Young Turk takeover in Ottoman Empire-1908

The Young Turk Revolution (July 1908) of the Ottoman Empire was the restoration of the Ottoman constitution in 1876 and ushering a multi-party politics in two stage electoral system (electoral law) under the Ottoman parliament by the Young Turks movement. Sultan Abdul Hamid II more than 3 decades earlier in 1876 established the constitutional monarch, First Constitutional Era, only to last for two years before it was suspended. On 24 July 1908, Sultan Abdul Hamid II capitulated and announced the restoration, which established the Second Constitutional Era.

Japan annexes Korea-1910

The Japan–Korea Treaty of 1910, also known as the Japan–Korea Annexation Treaty, was made by representatives of the Empire of Japan and the Korean Empire on August 22, 1910. In this treaty, Japan formally annexed Korea following the japan-Korea Treaty of 1907 by which Korea became the protectorate of Japan and Japan-Korea Treaty of 1907 by which Korea was deprived of the administration of internal affairs.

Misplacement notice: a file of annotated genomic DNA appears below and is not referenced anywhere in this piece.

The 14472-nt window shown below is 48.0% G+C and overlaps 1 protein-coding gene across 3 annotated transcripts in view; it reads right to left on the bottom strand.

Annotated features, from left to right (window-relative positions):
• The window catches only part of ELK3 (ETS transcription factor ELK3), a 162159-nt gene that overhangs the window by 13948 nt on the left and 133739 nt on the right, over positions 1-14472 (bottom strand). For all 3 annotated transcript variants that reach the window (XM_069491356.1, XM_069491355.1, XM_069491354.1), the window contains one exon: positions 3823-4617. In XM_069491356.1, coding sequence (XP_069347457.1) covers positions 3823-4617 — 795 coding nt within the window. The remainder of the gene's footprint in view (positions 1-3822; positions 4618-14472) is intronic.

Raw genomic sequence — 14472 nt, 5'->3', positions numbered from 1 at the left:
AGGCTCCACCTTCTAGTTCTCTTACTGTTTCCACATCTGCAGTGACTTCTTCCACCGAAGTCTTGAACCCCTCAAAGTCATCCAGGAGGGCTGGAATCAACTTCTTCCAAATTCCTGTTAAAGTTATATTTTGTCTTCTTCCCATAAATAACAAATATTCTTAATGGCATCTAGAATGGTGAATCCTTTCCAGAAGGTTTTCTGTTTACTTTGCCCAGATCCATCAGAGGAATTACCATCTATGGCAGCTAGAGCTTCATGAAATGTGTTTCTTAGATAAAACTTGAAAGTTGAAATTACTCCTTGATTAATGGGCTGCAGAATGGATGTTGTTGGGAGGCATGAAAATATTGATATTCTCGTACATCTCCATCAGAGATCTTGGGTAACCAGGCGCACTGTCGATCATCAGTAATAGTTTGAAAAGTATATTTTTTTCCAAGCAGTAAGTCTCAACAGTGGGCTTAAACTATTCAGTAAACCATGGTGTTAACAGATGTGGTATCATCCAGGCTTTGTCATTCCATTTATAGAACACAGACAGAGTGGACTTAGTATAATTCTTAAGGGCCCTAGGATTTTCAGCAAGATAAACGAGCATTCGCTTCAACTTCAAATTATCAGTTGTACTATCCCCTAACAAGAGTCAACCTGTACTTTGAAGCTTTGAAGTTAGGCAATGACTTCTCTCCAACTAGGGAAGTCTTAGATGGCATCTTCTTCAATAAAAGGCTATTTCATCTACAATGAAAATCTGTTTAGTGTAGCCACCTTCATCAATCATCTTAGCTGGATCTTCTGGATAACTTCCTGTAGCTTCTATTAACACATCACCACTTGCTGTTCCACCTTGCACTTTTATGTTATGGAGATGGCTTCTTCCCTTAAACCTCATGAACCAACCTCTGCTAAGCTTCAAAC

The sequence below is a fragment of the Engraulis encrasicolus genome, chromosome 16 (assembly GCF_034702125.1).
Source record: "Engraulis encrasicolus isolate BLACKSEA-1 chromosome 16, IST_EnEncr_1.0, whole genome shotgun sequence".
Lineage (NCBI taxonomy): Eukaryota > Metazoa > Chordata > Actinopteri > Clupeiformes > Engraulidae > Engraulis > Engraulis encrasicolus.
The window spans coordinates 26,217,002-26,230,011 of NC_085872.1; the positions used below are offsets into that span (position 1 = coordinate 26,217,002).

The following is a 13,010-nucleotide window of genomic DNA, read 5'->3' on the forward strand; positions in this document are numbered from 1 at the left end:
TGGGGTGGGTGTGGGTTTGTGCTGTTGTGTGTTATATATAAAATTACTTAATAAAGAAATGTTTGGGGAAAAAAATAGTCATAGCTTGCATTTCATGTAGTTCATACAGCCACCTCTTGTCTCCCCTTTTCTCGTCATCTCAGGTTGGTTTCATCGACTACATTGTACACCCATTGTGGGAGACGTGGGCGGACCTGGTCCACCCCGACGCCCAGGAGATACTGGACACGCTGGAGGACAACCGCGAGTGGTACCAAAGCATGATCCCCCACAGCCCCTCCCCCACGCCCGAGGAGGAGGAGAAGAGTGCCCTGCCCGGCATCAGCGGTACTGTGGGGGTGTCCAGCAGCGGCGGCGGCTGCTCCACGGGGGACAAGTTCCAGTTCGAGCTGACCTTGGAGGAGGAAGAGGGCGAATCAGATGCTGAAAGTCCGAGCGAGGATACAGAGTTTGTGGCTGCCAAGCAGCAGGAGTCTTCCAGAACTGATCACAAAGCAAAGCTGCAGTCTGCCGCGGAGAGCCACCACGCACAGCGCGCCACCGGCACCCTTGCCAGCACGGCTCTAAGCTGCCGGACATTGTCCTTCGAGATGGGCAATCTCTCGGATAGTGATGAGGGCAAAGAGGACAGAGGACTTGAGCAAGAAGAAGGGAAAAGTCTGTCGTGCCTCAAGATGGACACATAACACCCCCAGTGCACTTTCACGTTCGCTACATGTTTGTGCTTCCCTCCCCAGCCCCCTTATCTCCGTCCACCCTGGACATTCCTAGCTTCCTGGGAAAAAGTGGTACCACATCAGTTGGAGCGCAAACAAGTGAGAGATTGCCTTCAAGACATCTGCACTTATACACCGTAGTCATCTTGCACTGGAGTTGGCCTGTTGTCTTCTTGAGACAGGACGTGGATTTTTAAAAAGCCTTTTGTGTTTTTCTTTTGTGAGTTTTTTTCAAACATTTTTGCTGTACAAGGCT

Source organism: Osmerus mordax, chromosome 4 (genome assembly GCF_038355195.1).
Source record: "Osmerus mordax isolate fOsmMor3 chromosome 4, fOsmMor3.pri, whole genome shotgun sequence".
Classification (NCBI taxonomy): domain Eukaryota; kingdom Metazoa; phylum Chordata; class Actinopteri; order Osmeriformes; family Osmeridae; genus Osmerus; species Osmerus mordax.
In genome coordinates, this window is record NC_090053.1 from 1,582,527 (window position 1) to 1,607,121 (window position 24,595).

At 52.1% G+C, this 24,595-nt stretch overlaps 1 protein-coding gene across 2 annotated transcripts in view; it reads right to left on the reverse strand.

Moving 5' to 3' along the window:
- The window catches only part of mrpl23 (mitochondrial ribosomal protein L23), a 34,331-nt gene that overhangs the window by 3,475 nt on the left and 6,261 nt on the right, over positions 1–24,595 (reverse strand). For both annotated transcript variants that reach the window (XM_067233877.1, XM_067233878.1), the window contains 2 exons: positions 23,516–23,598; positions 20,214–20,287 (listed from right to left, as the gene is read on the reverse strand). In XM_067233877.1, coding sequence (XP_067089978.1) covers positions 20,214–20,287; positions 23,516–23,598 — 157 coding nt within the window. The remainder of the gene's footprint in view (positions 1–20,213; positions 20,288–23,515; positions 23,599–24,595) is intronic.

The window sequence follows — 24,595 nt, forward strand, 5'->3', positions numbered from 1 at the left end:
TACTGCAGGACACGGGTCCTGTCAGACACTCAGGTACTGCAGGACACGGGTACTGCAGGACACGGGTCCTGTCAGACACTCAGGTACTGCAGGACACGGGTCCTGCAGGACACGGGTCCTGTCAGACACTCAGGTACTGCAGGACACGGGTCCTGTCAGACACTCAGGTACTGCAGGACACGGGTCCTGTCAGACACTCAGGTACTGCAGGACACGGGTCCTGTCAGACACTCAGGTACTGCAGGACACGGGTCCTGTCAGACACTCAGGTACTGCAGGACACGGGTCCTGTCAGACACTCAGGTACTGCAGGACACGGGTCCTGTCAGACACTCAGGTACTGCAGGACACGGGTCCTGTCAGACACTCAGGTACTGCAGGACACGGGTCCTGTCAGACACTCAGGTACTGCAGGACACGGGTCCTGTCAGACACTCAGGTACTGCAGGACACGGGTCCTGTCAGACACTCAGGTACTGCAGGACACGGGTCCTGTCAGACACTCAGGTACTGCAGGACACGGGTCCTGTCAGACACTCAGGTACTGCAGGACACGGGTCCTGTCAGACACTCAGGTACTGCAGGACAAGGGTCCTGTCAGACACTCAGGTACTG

Chinese revolution; end of Qinq dynasty-1911

In October of 1911, a group of revolutionaries in southern China led a successful revolt against the Qing Dynasty, establishing in its place the Republic of China and ending the imperial system. In the Nineteenth Century, the Qing Empire faced a number of challenges to its rule, including a number of foreign incursions into Chinese territory. The two Opium Wars against Western powers led by Great Britain resulted in the loss of Hong Kong, forced opening of “treaty ports” for international trade, and large foreign “concessions” in major cities privileged with extraterritorial rule. After its loss in the Sino-Japanese War (1894–95), Imperial China was forced to relinquish control over still more of its territory, losing Taiwan and parts of Manchuria and ending its suzerainty over Korea. The Russo-Japenese War firmly established Japanese claims to the Northeast and further weakened Qing rule. The combination of increasing imperialist demands (from both Japan and the West), frustration with the foreign Manchu Government embodied by the Qing court, and the desire to see a unified China less parochial in outlook fed a growing nationalism that spurred on revolutionary ideas.